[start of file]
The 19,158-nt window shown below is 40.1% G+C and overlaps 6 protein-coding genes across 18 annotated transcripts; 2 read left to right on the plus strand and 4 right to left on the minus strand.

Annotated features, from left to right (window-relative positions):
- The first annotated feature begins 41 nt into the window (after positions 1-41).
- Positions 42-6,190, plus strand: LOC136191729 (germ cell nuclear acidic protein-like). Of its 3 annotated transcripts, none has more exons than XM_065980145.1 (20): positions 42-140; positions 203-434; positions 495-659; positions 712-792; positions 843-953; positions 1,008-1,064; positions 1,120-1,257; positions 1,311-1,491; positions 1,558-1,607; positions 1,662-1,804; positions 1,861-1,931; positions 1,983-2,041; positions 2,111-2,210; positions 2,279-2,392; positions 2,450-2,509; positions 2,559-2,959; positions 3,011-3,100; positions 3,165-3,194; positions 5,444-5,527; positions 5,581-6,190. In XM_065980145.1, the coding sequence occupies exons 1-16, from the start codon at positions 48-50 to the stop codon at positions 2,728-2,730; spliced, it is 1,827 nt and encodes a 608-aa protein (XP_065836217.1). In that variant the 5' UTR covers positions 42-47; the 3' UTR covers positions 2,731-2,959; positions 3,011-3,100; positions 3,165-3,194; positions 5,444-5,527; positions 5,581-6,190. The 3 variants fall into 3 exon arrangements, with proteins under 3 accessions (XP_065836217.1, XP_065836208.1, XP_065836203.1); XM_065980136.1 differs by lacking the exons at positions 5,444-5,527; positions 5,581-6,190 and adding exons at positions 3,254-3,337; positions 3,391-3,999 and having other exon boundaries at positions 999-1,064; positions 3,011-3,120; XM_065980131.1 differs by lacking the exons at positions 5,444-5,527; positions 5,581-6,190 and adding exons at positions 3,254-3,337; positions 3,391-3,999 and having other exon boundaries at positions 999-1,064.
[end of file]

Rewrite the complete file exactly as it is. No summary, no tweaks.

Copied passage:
The 19,158-nt window shown below is 40.1% G+C and overlaps 6 protein-coding genes across 18 annotated transcripts; 2 read left to right on the plus strand and 4 right to left on the minus strand.

Annotated features, from left to right (window-relative positions):
- The first annotated feature begins 41 nt into the window (after positions 1-41).
- Positions 42-6,190, plus strand: LOC136191729 (germ cell nuclear acidic protein-like). Of its 3 annotated transcripts, none has more exons than XM_065980145.1 (20): positions 42-140; positions 203-434; positions 495-659; positions 712-792; positions 843-953; positions 1,008-1,064; positions 1,120-1,257; positions 1,311-1,491; positions 1,558-1,607; positions 1,662-1,804; positions 1,861-1,931; positions 1,983-2,041; positions 2,111-2,210; positions 2,279-2,392; positions 2,450-2,509; positions 2,559-2,959; positions 3,011-3,100; positions 3,165-3,194; positions 5,444-5,527; positions 5,581-6,190. In XM_065980145.1, the coding sequence occupies exons 1-16, from the start codon at positions 48-50 to the stop codon at positions 2,728-2,730; spliced, it is 1,827 nt and encodes a 608-aa protein (XP_065836217.1). In that variant the 5' UTR covers positions 42-47; the 3' UTR covers positions 2,731-2,959; positions 3,011-3,100; positions 3,165-3,194; positions 5,444-5,527; positions 5,581-6,190. The 3 variants fall into 3 exon arrangements, with proteins under 3 accessions (XP_065836217.1, XP_065836208.1, XP_065836203.1); XM_065980136.1 differs by lacking the exons at positions 5,444-5,527; positions 5,581-6,190 and adding exons at positions 3,254-3,337; positions 3,391-3,999 and having other exon boundaries at positions 999-1,064; positions 3,011-3,120; XM_065980131.1 differs by lacking the exons at positions 5,444-5,527; positions 5,581-6,190 and adding exons at positions 3,254-3,337; positions 3,391-3,999 and having other exon boundaries at positions 999-1,064.